Pretty macabre to spend the last hours of your life piloting a jet with around 300 dead people who you killed still aboard.  I guess it's possible that he may have ended his own life before the end of flight by some other method of suicide, perhaps even finding a way of getting a door open and jumping out.

 

John

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I still have to wonder why the pingers couldn't have been picked up by sonar on a sub...

There had to be a load of subs out there in the AO and PO to pick up the signals from a downed aircraft..

Why haven't the governments of this world pooled the resources that would have pinpointed the general area before now without having to compromise stealth??

Yeah yeah.. rose coloured glasses lol ;)

Edited by hlminx

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13 minutes ago, hlminx said:

Hope they pick one of the companies that is well versed in deep sea aircraft salvage.. (Air France 447, Air India, SAA..)

 

According to the article it's "Undersea mapping firm Ocean Infinity...".

 

I think this effort is simply to locate the wreckage, not to recover anything.  If found, probably some other company will be contracted to perform any actual recovery operations, most likely focusing on the recorders if that portion of the wreckage can be pinpointed.  I don't see much point in spending much money or effort raising anything else.  It's going to be very deep water in a very remote part of the ocean and will be wickedly expensive to do anything.

 

John

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23 minutes ago, hlminx said:

I still have to wonder why the pingers can't be picked up by sonar on a sub...

There have to be a load of subs out there in the AO and PO to pick up the signals from a downed aircraft..

Why haven't the governments of this world pooled the resources that would have pinpointed the general area before now without having to compromise stealth??

Yeah yeah.. rose coloured glasses lol ;)

 

The design service life of the pinger batteries once activated by immersion is on the order of 30 days.  There are no pings being transmitted at this point in time. 

 

I don't think there's much reason for countries operating submarines to be operating there normally.  It's an area where nothing much happens and is too far from any potential targets, except possibly Australia, for ballistic missile subs to be hiding.  Neither Russia nor China are so rich in ballistic missile boats to be able to spare any for that ocean, and the US, UK and France have no reason to.  The latter two don't have enough assets even if they wanted to, and they presumably wouldn't want to anyway.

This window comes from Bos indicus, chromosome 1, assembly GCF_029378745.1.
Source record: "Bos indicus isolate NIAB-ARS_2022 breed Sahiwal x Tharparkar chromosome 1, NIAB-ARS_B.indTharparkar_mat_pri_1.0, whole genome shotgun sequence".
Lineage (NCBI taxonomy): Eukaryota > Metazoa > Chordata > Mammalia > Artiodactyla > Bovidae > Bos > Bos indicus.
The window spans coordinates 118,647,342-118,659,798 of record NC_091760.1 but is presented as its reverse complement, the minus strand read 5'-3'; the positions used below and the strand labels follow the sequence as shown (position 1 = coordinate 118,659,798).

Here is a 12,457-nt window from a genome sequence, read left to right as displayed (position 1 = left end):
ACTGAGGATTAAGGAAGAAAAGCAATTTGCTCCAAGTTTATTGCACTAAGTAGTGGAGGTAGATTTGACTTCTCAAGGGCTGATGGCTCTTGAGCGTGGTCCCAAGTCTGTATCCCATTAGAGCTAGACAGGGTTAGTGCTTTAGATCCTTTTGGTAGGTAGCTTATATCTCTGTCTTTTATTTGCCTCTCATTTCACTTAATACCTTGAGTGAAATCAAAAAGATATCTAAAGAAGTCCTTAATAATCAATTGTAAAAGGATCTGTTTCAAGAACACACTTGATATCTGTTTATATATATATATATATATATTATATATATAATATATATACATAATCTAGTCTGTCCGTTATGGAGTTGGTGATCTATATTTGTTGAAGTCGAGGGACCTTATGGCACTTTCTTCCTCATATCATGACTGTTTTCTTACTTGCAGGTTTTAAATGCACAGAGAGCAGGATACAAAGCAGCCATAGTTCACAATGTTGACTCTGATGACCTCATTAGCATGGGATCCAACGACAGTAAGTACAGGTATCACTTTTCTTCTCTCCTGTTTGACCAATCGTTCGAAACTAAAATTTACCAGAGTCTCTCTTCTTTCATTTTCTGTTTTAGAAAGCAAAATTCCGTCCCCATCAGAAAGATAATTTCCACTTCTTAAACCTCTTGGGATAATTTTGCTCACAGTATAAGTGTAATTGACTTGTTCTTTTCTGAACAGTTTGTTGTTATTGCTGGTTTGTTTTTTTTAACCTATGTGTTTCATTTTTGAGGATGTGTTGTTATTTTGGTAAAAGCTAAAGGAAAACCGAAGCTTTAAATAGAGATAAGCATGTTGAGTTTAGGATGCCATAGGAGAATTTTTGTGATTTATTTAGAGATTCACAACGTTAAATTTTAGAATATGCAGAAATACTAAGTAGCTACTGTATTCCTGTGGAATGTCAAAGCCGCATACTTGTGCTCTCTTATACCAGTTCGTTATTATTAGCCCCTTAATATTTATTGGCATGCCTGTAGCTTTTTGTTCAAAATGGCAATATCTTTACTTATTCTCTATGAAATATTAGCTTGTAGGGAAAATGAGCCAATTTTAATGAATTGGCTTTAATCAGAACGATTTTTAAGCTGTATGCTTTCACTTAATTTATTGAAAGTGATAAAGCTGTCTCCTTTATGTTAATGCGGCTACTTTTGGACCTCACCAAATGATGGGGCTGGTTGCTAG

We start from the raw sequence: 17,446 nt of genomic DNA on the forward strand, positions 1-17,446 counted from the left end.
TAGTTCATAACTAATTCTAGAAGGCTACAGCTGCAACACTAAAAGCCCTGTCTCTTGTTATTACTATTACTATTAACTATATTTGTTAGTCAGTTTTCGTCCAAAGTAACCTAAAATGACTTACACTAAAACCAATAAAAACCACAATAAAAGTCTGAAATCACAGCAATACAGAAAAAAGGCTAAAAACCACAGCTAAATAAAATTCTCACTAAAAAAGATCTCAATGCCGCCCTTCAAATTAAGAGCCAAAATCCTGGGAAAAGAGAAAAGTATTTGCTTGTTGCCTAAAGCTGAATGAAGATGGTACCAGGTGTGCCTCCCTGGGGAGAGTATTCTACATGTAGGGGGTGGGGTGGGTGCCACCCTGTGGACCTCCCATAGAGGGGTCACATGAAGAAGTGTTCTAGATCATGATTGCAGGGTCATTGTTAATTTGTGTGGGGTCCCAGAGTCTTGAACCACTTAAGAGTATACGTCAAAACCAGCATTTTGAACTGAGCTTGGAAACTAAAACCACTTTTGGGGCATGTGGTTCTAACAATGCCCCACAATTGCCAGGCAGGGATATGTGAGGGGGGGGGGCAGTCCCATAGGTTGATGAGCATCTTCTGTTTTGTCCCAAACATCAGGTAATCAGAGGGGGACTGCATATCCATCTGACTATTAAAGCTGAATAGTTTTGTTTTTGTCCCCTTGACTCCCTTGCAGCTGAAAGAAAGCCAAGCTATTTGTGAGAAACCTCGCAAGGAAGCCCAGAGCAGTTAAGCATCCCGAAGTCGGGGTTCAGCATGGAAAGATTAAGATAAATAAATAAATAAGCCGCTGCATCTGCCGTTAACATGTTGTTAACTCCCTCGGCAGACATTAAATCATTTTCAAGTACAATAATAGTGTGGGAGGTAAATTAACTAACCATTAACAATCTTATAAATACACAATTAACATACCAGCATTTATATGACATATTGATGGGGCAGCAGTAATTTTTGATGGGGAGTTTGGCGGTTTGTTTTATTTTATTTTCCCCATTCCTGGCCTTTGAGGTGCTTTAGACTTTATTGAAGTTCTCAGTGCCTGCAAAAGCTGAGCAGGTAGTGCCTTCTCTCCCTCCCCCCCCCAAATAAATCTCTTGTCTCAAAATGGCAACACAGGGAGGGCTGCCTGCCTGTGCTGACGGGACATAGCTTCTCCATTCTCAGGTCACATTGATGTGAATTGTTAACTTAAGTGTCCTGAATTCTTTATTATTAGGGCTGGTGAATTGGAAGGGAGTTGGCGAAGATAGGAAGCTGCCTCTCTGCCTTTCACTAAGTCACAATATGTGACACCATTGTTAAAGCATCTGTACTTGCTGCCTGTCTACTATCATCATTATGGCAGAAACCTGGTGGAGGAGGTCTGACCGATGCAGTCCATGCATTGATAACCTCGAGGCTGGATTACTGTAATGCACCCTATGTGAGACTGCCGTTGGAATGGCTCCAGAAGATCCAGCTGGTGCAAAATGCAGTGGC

The missions the operational military subs are engaged upon in other areas are probably considered more important to the individual countries national security interests than searching for a downed airliner when there's no possibility of rescuing anyone. 

 

Given the water depths in that area, operational type subs, as opposed to deep-diving research craft, would not be much more useful than surface craft.  The deepest diving operational subs that I'm aware of (a couple of older Russian types) can/could go to about 1,000 meters, but few of those were built and I'm not sure they are still even in service.  Most military subs are only good for something more like 500 meters.  The water in the likely search area will be more like 15-20 thousand feet deep and operational subs will not have the kind of equipment required to find objects on the deep-ocean floor.  It's not what they do.  They will have fathomers for gauging the depth of water below them for navigational purposes, for instance, but would be unlikely to have anything like side-scan sonar for mapping the sea-bottom in any kind of wide swath far beneath them.  They have no need for that in normal military operations and where needed, deep-diving ROVs (autonomous and remote controlled) and manned research submersibles would be able to do the job much better and more efficiently.

 

John